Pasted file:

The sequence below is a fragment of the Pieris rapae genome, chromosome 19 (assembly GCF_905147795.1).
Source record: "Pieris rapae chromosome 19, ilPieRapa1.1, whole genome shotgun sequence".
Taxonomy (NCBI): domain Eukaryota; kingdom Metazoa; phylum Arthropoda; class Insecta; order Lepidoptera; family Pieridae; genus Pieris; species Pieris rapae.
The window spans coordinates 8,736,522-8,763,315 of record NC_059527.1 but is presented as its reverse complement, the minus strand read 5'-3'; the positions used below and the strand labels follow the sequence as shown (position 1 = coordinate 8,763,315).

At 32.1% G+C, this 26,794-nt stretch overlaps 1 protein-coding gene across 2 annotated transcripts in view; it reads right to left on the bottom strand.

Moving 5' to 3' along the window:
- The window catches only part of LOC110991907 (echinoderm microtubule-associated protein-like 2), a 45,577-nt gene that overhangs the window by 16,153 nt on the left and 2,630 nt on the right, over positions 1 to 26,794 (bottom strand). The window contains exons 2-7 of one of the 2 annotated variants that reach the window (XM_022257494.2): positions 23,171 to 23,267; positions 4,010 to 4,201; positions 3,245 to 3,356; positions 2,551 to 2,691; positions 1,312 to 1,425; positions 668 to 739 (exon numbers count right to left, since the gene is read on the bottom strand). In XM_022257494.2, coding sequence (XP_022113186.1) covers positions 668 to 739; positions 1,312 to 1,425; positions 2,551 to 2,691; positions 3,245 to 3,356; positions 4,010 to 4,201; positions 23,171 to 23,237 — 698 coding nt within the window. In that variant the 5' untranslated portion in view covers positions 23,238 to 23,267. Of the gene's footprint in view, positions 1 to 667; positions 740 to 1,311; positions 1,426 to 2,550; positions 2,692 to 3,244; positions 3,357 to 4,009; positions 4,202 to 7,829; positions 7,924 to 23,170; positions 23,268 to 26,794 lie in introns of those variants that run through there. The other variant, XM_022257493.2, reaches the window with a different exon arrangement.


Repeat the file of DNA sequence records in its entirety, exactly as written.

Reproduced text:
The sequence below is a fragment of the Pieris rapae genome, chromosome 19 (assembly GCF_905147795.1).
Source record: "Pieris rapae chromosome 19, ilPieRapa1.1, whole genome shotgun sequence".
Taxonomy (NCBI): domain Eukaryota; kingdom Metazoa; phylum Arthropoda; class Insecta; order Lepidoptera; family Pieridae; genus Pieris; species Pieris rapae.
The window spans coordinates 8,736,522-8,763,315 of record NC_059527.1 but is presented as its reverse complement, the minus strand read 5'-3'; the positions used below and the strand labels follow the sequence as shown (position 1 = coordinate 8,763,315).

At 32.1% G+C, this 26,794-nt stretch overlaps 1 protein-coding gene across 2 annotated transcripts in view; it reads right to left on the bottom strand.

Moving 5' to 3' along the window:
- The window catches only part of LOC110991907 (echinoderm microtubule-associated protein-like 2), a 45,577-nt gene that overhangs the window by 16,153 nt on the left and 2,630 nt on the right, over positions 1 to 26,794 (bottom strand). The window contains exons 2-7 of one of the 2 annotated variants that reach the window (XM_022257494.2): positions 23,171 to 23,267; positions 4,010 to 4,201; positions 3,245 to 3,356; positions 2,551 to 2,691; positions 1,312 to 1,425; positions 668 to 739 (exon numbers count right to left, since the gene is read on the bottom strand). In XM_022257494.2, coding sequence (XP_022113186.1) covers positions 668 to 739; positions 1,312 to 1,425; positions 2,551 to 2,691; positions 3,245 to 3,356; positions 4,010 to 4,201; positions 23,171 to 23,237 — 698 coding nt within the window. In that variant the 5' untranslated portion in view covers positions 23,238 to 23,267. Of the gene's footprint in view, positions 1 to 667; positions 740 to 1,311; positions 1,426 to 2,550; positions 2,692 to 3,244; positions 3,357 to 4,009; positions 4,202 to 7,829; positions 7,924 to 23,170; positions 23,268 to 26,794 lie in introns of those variants that run through there. The other variant, XM_022257493.2, reaches the window with a different exon arrangement.